Researchers have reported that the novel coronavirus COVID-19 is able to survive for days on glass and stainless steel etc but dies within hours having come into contact with copper.
Professor Bill Keevil is the Professor of Environmental Healthcare within School of Biological Sciences at the University of Southampton and he has studied the antimicrobial effects of copper for more than twenty years. At the outset he began with the bacteria which causes Legionnaire's Disease and then antibiotic resistant infections such as Methicillin-resistant Staphylococcus aureus (MRSA). He also tested viruses which have caused global health scares such as Middle East Respiratory Syndrome (MERS) and Swine Flu (H1N1) and in each case, copper contact killed the pathogens within a very short period.
In 2015, Professor Keevil focused on Coronavirus 229E, a relative of the COVID-19 virus which causes the common cold and pneumonia. Copper killed the virus within minutes whereas it remained infectious for up to five days on surfaces such as stainless steel or glass.
Professor Keevil commented “One of the ironies is, people install stainless steel because it seems clean and in a way, it is,” while noting the material’s ubiquity in public places. “But then the argument is how often do you clean? We don’t clean often enough.” Copper, by contrast, disinfects merely by being there.
Professor Keevil’s work is a modern confirmation of an ancient remedy. For thousands of years and long before anyone knew about germs or viruses, people have been aware of the disinfecting power of copper.
One of the first recorded uses of copper as an infection-killing agent comes from Smith's Papyrus, the oldest-known medical document. The information therein has been ascribed to an Egyptian doctor who lived in 1700 B.C. and is based on information that dates as far back as 3200 B.C.
As long ago as 1600 B.C., the Chinese used copper coins as a medication for heart and stomach pain and bladder diseases etc. The sea-faring Phoenicians inserted shavings from their bronze swords into battle wounds in order to prevent infection. For thousands of years, women have known that their children didn't get diarrhoea as frequently when they drank from copper vessels.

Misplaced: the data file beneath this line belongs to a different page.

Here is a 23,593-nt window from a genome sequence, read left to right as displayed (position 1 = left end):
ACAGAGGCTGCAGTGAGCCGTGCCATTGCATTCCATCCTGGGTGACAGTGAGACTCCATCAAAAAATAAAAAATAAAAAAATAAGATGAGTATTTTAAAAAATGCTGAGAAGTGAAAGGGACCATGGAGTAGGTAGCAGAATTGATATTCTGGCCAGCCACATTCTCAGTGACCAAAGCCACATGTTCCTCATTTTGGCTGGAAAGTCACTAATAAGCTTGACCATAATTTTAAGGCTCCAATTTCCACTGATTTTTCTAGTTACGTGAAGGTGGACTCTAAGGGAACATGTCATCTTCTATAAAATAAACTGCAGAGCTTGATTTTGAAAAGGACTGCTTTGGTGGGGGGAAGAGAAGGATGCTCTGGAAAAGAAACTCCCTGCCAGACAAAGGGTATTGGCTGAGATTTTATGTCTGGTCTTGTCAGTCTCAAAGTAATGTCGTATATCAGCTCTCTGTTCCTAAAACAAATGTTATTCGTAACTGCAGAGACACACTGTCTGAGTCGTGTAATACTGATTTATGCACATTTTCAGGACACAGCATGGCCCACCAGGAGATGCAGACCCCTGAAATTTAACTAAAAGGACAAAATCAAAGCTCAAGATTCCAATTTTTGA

Copper’s anti-microbial properties persist. Professor Keevil’s team have examined old railings at New York City’s Grand Central Terminal. "The copper has maintained its properties just like it did the day it was put in over a hundred years ago.
What ancients peoples knew, modern scientists and organisations such as the Environmental Protection Agency have confirmed in as much as they have registered about four hundred copper surfaces as being antimicrobial.
Heavy metals including gold and silver are also antibacterial, but copper’s specific atomic makeup gives it additional killing power, Professor Keevil said. Copper has a free electron in its outer orbital shell of electrons which easily takes part in oxidation-reduction reactions (which also makes the metal a good conductor). As a result, it becomes a “molecular oxygen grenade.” Silver and gold don’t have the free electron, so they are less reactive.
When a microbe lands on copper, ions blast the pathogen like an onslaught of missiles, preventing cell respiration and punching holes in the cell membrane or viral coating and creating free radicals that accelerate the kill, especially on dry surfaces. Most importantly, the ions seek and destroy the DNA and RNA inside a bacteria or virus, preventing the mutations which create drug-resistant superbugs.
Given the current Covid-19 pandemic, it may be appropriate to pay more urgent attention to the use of copper surfaces in our hospitals etc.